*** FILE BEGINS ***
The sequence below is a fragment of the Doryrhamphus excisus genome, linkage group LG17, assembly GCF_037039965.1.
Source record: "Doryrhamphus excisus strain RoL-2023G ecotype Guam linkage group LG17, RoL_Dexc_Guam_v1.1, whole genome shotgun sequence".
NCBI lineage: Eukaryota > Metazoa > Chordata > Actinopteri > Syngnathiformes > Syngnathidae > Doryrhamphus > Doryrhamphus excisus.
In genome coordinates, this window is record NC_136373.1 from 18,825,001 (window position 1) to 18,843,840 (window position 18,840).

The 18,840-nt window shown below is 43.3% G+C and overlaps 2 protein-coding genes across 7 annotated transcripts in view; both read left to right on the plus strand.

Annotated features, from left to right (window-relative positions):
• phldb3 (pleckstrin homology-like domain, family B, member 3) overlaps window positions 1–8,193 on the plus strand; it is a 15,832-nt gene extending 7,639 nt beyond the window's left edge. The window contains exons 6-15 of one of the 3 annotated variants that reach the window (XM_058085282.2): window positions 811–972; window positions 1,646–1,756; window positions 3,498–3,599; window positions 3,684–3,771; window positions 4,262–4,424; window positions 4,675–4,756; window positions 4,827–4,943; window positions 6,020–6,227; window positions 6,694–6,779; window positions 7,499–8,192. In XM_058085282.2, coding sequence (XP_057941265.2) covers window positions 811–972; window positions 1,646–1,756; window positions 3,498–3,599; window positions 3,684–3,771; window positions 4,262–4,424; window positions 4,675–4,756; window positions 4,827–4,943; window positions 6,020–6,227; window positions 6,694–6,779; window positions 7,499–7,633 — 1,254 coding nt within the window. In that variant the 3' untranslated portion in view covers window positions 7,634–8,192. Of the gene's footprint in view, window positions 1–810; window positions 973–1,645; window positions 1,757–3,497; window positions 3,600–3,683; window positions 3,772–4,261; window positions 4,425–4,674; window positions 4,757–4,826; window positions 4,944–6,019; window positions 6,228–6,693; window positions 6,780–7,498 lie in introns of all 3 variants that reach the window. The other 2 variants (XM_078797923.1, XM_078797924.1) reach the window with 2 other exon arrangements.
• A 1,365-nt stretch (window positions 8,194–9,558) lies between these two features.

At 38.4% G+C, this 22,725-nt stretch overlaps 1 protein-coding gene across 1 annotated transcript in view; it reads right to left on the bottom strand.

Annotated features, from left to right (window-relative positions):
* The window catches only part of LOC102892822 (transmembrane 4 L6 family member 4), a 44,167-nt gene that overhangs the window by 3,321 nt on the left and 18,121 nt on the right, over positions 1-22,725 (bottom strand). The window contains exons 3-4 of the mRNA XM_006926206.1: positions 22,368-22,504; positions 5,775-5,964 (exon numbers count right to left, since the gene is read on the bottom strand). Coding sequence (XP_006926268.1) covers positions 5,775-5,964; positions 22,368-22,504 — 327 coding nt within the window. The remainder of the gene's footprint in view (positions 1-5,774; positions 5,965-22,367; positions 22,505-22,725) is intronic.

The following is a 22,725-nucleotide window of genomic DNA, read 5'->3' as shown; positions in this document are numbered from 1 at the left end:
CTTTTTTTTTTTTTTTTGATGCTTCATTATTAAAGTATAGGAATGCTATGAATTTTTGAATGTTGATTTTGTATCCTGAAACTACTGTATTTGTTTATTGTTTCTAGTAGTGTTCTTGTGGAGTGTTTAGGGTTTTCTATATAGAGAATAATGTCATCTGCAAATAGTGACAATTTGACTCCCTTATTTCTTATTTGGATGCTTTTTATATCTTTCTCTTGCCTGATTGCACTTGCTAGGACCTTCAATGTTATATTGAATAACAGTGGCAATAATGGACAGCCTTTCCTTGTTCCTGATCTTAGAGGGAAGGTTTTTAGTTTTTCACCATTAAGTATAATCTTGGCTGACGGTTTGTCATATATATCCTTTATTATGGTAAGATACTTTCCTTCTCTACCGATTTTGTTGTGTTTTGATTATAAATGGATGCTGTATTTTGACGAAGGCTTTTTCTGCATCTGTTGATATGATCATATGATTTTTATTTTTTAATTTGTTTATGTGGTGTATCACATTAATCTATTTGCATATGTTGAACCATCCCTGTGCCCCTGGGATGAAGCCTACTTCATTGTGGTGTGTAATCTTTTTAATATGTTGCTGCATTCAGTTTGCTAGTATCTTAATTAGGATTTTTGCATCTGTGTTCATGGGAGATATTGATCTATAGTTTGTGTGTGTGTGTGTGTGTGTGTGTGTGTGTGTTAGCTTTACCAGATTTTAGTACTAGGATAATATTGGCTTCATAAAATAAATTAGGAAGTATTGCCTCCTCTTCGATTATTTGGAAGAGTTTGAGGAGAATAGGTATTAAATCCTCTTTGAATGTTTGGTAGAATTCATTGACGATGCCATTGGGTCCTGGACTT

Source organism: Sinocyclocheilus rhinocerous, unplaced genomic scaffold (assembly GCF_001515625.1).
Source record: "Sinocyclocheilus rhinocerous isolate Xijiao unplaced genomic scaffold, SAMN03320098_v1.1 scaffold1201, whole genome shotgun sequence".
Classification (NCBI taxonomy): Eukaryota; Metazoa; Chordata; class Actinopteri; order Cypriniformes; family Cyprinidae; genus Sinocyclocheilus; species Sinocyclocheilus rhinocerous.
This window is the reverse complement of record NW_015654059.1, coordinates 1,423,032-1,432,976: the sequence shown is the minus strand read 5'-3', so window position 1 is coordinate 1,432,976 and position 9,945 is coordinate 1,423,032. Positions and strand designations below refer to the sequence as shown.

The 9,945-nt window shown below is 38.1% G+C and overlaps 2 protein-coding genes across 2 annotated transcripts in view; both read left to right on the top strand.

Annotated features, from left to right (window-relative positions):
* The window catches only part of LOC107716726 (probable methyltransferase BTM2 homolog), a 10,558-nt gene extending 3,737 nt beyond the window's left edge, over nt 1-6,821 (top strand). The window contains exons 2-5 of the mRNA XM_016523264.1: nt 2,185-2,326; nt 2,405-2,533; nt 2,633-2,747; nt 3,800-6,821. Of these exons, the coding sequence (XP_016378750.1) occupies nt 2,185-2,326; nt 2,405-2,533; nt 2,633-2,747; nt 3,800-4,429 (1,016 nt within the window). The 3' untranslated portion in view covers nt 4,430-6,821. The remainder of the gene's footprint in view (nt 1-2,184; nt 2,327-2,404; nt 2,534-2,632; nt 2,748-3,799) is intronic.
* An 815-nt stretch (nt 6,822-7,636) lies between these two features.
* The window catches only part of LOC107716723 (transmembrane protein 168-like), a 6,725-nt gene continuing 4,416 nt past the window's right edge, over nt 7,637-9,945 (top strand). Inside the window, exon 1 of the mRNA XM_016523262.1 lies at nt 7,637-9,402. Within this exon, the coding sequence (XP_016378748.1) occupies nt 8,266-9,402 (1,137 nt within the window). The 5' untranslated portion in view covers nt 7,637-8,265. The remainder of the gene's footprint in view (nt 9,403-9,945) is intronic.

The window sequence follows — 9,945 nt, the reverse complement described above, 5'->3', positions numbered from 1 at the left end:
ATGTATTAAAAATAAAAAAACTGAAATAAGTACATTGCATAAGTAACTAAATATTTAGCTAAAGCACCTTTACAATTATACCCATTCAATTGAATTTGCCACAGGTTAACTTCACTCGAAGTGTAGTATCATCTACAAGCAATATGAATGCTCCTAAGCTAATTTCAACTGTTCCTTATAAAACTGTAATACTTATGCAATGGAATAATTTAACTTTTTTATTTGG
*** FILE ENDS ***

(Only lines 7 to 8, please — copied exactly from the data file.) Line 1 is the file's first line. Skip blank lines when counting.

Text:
• phldb3 (pleckstrin homology-like domain, family B, member 3) overlaps window positions 1–8,193 on the plus strand; it is a 15,832-nt gene extending 7,639 nt beyond the window's left edge. The window contains exons 6-15 of one of the 3 annotated variants that reach the window (XM_058085282.2): window positions 811–972; window positions 1,646–1,756; window positions 3,498–3,599; window positions 3,684–3,771; window positions 4,262–4,424; window positions 4,675–4,756; window positions 4,827–4,943; window positions 6,020–6,227; window positions 6,694–6,779; window positions 7,499–8,192. In XM_058085282.2, coding sequence (XP_057941265.2) covers window positions 811–972; window positions 1,646–1,756; window positions 3,498–3,599; window positions 3,684–3,771; window positions 4,262–4,424; window positions 4,675–4,756; window positions 4,827–4,943; window positions 6,020–6,227; window positions 6,694–6,779; window positions 7,499–7,633 — 1,254 coding nt within the window. In that variant the 3' untranslated portion in view covers window positions 7,634–8,192. Of the gene's footprint in view, window positions 1–810; window positions 973–1,645; window positions 1,757–3,497; window positions 3,600–3,683; window positions 3,772–4,261; window positions 4,425–4,674; window positions 4,757–4,826; window positions 4,944–6,019; window positions 6,228–6,693; window positions 6,780–7,498 lie in introns of all 3 variants that reach the window. The other 2 variants (XM_078797923.1, XM_078797924.1) reach the window with 2 other exon arrangements.
• A 1,365-nt stretch (window positions 8,194–9,558) lies between these two features.